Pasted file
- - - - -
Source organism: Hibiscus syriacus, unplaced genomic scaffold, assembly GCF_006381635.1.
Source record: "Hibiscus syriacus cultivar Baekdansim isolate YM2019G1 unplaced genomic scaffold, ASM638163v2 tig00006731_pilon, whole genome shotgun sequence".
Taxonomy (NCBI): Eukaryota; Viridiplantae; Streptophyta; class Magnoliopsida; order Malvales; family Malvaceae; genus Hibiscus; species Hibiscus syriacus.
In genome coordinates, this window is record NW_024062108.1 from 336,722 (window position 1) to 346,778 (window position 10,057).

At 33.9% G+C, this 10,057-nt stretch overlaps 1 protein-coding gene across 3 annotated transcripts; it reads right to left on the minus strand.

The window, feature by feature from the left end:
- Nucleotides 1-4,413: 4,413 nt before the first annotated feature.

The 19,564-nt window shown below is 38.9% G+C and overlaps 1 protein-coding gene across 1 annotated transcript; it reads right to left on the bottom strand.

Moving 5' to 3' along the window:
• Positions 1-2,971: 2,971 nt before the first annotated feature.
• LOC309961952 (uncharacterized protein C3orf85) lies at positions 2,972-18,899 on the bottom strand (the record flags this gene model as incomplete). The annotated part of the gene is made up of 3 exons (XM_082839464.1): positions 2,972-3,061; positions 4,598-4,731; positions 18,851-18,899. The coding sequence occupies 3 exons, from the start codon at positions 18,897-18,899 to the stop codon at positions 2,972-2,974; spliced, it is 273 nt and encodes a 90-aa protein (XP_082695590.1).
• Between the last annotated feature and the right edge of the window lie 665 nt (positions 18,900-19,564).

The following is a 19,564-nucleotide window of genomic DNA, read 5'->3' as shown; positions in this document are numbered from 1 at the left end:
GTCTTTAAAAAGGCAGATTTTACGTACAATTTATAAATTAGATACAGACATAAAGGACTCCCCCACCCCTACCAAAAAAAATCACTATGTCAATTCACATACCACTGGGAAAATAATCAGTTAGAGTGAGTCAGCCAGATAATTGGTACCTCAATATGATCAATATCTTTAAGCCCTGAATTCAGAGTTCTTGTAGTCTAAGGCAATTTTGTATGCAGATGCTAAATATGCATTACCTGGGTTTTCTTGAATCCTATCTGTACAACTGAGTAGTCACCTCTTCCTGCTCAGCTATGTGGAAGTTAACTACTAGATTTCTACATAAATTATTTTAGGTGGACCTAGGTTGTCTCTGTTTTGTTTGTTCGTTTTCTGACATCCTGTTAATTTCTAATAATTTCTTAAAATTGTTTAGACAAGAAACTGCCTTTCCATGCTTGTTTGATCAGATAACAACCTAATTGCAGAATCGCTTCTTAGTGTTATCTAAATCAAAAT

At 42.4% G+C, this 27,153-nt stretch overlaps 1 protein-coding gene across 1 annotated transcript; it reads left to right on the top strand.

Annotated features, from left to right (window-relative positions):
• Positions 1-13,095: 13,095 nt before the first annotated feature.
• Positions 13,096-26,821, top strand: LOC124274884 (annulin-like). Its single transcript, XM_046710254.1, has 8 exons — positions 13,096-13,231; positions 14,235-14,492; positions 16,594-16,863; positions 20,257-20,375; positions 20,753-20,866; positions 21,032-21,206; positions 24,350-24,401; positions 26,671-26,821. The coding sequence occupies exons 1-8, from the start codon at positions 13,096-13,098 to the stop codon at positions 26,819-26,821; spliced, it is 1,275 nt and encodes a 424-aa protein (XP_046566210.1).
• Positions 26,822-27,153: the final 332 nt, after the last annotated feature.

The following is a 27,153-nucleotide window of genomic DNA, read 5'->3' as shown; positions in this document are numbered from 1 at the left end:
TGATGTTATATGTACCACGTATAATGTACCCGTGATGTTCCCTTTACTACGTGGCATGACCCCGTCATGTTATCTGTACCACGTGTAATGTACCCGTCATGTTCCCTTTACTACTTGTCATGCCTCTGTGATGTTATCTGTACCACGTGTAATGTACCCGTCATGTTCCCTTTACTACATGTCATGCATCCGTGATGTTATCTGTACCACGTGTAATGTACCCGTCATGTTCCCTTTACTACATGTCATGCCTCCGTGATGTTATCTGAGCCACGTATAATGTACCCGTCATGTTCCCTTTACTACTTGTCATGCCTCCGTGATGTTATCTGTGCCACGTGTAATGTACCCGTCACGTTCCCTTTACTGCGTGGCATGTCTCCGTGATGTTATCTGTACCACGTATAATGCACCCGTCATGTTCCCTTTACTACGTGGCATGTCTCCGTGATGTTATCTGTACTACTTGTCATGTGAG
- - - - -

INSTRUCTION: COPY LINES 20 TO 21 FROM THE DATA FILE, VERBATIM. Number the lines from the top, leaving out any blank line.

The following is a 27,153-nucleotide window of genomic DNA, read 5'->3' as shown; positions in this document are numbered from 1 at the left end:
TGATGTTATATGTACCACGTATAATGTACCCGTGATGTTCCCTTTACTACGTGGCATGACCCCGTCATGTTATCTGTACCACGTGTAATGTACCCGTCATGTTCCCTTTACTACTTGTCATGCCTCTGTGATGTTATCTGTACCACGTGTAATGTACCCGTCATGTTCCCTTTACTACATGTCATGCATCCGTGATGTTATCTGTACCACGTGTAATGTACCCGTCATGTTCCCTTTACTACATGTCATGCCTCCGTGATGTTATCTGAGCCACGTATAATGTACCCGTCATGTTCCCTTTACTACTTGTCATGCCTCCGTGATGTTATCTGTGCCACGTGTAATGTACCCGTCACGTTCCCTTTACTGCGTGGCATGTCTCCGTGATGTTATCTGTACCACGTATAATGCACCCGTCATGTTCCCTTTACTACGTGGCATGTCTCCGTGATGTTATCTGTACTACTTGTCATGTGAG